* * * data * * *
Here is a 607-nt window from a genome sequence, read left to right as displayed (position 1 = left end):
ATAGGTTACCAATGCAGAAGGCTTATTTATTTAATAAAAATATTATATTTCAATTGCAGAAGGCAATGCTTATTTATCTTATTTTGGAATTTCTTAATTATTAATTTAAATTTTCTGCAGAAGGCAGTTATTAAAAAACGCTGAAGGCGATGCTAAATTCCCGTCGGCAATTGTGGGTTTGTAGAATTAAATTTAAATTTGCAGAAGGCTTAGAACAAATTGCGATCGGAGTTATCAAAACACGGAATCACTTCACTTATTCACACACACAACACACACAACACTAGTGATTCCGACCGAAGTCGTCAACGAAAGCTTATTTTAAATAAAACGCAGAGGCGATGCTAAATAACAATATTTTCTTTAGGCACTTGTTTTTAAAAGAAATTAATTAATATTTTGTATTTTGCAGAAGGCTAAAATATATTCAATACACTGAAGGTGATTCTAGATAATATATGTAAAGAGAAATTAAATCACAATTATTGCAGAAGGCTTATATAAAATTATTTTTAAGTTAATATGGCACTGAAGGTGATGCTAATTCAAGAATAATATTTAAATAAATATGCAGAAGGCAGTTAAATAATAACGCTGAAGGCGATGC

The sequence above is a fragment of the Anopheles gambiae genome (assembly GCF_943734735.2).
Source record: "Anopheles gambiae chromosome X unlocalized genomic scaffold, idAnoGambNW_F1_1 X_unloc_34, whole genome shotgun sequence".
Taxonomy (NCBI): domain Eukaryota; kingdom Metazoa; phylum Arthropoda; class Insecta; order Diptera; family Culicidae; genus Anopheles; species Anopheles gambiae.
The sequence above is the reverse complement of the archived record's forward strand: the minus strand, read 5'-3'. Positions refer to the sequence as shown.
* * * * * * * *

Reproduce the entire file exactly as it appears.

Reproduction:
Here is a 607-nt window from a genome sequence, read left to right as displayed (position 1 = left end):
ATAGGTTACCAATGCAGAAGGCTTATTTATTTAATAAAAATATTATATTTCAATTGCAGAAGGCAATGCTTATTTATCTTATTTTGGAATTTCTTAATTATTAATTTAAATTTTCTGCAGAAGGCAGTTATTAAAAAACGCTGAAGGCGATGCTAAATTCCCGTCGGCAATTGTGGGTTTGTAGAATTAAATTTAAATTTGCAGAAGGCTTAGAACAAATTGCGATCGGAGTTATCAAAACACGGAATCACTTCACTTATTCACACACACAACACACACAACACTAGTGATTCCGACCGAAGTCGTCAACGAAAGCTTATTTTAAATAAAACGCAGAGGCGATGCTAAATAACAATATTTTCTTTAGGCACTTGTTTTTAAAAGAAATTAATTAATATTTTGTATTTTGCAGAAGGCTAAAATATATTCAATACACTGAAGGTGATTCTAGATAATATATGTAAAGAGAAATTAAATCACAATTATTGCAGAAGGCTTATATAAAATTATTTTTAAGTTAATATGGCACTGAAGGTGATGCTAATTCAAGAATAATATTTAAATAAATATGCAGAAGGCAGTTAAATAATAACGCTGAAGGCGATGC

The sequence above is a fragment of the Anopheles gambiae genome (assembly GCF_943734735.2).
Source record: "Anopheles gambiae chromosome X unlocalized genomic scaffold, idAnoGambNW_F1_1 X_unloc_34, whole genome shotgun sequence".
Taxonomy (NCBI): domain Eukaryota; kingdom Metazoa; phylum Arthropoda; class Insecta; order Diptera; family Culicidae; genus Anopheles; species Anopheles gambiae.
The sequence above is the reverse complement of the archived record's forward strand: the minus strand, read 5'-3'. Positions refer to the sequence as shown.